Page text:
NIH researcher is ordered to forfeit Pfizer payments

Times Staff Writer

A federal judge on Friday spared a convicted National Institutes of Health researcher, Dr. P. Trey Sunderland III, any prison time but ordered him to hand over $300,000 in illicit payments he took from a major drug company.

U.S. District Judge J. Frederic Motz also sentenced Sunderland to two years of supervised probation and 400 hours of community service.

“Obviously, this was unacceptable conduct,” Motz said.

Sunderland had pleaded guilty Dec. 8 to a criminal conflict of interest related to his payments from Pfizer Inc. The sentence matched a plea agreement in November between prosecutors and Sunderland’s lawyers.


Sunderland took Pfizer’s money from 1998 to 2003 while he collaborated with the company in his official federal role as a researcher of Alzheimer’s disease.

Under the government-Pfizer collaboration, Sunderland’s NIH staff drew spinal fluid from hundreds of volunteers and turned over the samples to Pfizer. The drug company analyzed the samples for genetic clues that might help develop a treatment for Alzheimer’s, a debilitating and fatal malady. NIH officials approved the scientific work.

But at the same time, Sunderland was collecting consulting fees from Pfizer related to the project and had not sought permission for such an arrangement, as required by NIH rules. He also did not report the income on his annual financial disclosure forms. At one point he told an internal ethics official that he had no interests outside the government.

NIH officials have said that if Sunderland had asked to moonlight for Pfizer, the request probably would have been denied because the activity overlapped with his official duties.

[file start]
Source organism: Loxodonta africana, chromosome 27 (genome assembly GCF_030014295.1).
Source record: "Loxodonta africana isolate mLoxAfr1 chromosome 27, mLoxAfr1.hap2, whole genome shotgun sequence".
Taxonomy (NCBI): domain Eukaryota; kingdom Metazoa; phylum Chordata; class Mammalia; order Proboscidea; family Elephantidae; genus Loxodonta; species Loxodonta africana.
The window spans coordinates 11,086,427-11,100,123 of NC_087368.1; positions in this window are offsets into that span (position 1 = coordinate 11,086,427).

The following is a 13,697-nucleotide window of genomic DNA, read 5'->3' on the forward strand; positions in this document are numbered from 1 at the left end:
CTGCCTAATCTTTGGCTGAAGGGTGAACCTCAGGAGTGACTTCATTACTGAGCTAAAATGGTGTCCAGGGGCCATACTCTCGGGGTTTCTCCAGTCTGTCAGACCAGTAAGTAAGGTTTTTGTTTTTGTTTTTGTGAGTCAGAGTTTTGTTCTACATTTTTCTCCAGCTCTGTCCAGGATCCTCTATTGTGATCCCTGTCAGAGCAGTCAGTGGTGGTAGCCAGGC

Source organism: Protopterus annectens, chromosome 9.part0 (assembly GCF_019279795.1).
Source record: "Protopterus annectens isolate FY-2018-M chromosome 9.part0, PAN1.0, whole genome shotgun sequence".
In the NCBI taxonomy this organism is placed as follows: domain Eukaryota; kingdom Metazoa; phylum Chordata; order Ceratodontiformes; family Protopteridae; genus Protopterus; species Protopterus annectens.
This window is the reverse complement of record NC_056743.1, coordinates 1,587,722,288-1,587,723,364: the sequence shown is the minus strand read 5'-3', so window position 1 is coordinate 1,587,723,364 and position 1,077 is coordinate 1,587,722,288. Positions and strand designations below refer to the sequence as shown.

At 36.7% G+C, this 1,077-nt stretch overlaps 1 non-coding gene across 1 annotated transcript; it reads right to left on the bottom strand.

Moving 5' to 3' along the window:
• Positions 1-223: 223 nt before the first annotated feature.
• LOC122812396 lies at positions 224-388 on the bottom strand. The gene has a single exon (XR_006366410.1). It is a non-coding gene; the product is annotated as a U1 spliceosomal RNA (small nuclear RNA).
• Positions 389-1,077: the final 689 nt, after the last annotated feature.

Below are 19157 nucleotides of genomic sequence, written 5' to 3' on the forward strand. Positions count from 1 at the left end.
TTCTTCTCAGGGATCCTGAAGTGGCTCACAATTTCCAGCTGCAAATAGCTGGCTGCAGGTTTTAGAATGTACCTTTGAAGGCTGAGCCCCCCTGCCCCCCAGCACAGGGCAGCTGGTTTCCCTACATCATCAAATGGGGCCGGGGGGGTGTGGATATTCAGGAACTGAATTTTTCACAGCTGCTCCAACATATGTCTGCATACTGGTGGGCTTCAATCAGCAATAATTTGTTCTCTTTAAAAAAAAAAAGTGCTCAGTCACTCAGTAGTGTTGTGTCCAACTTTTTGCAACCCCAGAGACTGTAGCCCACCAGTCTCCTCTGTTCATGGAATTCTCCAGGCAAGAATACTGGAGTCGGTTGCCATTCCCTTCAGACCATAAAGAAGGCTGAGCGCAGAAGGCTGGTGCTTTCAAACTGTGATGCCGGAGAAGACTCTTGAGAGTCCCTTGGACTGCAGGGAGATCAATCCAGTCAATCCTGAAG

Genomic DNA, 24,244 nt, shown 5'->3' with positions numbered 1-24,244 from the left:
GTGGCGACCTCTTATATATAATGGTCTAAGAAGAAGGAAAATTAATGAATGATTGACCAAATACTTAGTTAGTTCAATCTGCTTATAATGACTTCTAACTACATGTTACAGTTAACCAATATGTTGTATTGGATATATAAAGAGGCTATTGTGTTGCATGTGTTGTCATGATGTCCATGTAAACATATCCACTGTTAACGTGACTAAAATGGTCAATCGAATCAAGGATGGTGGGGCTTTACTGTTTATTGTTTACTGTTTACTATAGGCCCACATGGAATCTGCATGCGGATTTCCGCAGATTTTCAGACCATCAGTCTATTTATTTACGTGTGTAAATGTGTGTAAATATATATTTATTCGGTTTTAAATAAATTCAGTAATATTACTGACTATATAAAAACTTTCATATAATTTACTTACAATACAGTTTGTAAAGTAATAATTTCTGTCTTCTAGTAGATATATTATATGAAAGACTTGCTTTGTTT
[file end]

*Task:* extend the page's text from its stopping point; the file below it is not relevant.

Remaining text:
“It is illegal for any federal employee to make an official decision that directly affects their financial interest, unless they

Sunderland told Motz on Friday that he took “responsibility for these deeds.” Glancing at prepared notes, Sunderland said that when he reconstructed in his mind the events that led to a criminal conviction, “I don’t have an explanation.”

“This process has humbled me in a way that I have never experienced before,” he said. He added, his voice faltering, “This has been the most difficult thing I’ve ever had to do.”

An assistant U.S. attorney who prosecuted the case, Martin J. Clarke, said that Sunderland’s guilty plea, to one misdemeanor count, would serve as a “deterrent to future such conduct in the federal government.”

Some volunteers in the government-Pfizer project said they considered Sunderland’s punishment too lenient.

“I don’t consider this sentence to be much more than a slap on the wrist,” said Paul W. Lewis, a retired federal lawyer who volunteered in the NIH research from 2001 to 2004. “I don’t consider it much of a deterrent to people of his mind-set at NIH.”

In August, after learning of Sunderland’s payments from Pfizer, Lewis formally asked the NIH to return his samples. He had allowed the spinal fluid to be drawn, he said, because his father had died with Alzheimer’s and he wanted to help.

Sunderland’s payments from Pfizer and other drug companies came to light after the Los Angeles Times reported in December 2003 that companies had made hundreds of payments of consulting fees and stock to senior NIH researchers. The reporting triggered a congressional inquiry.


Last year, the director of the NIH, Dr. Elias A. Zerhouni, announced that company consulting fees and stock payments would be banned.

Motz said he would allow Sunderland up to 18 months to pay the government the entire $300,000, with no interest charged.

Sunderland had told authorities before the sentencing that he intended to perform his community service with retired veterans at the U.S. Soldiers & Airmen Home in Washington.

Sunderland until earlier this year had headed the NIH’s geriatric psychiatry branch. The unit is now disbanded, but as of Friday he remained on the federal payroll, the NIH said.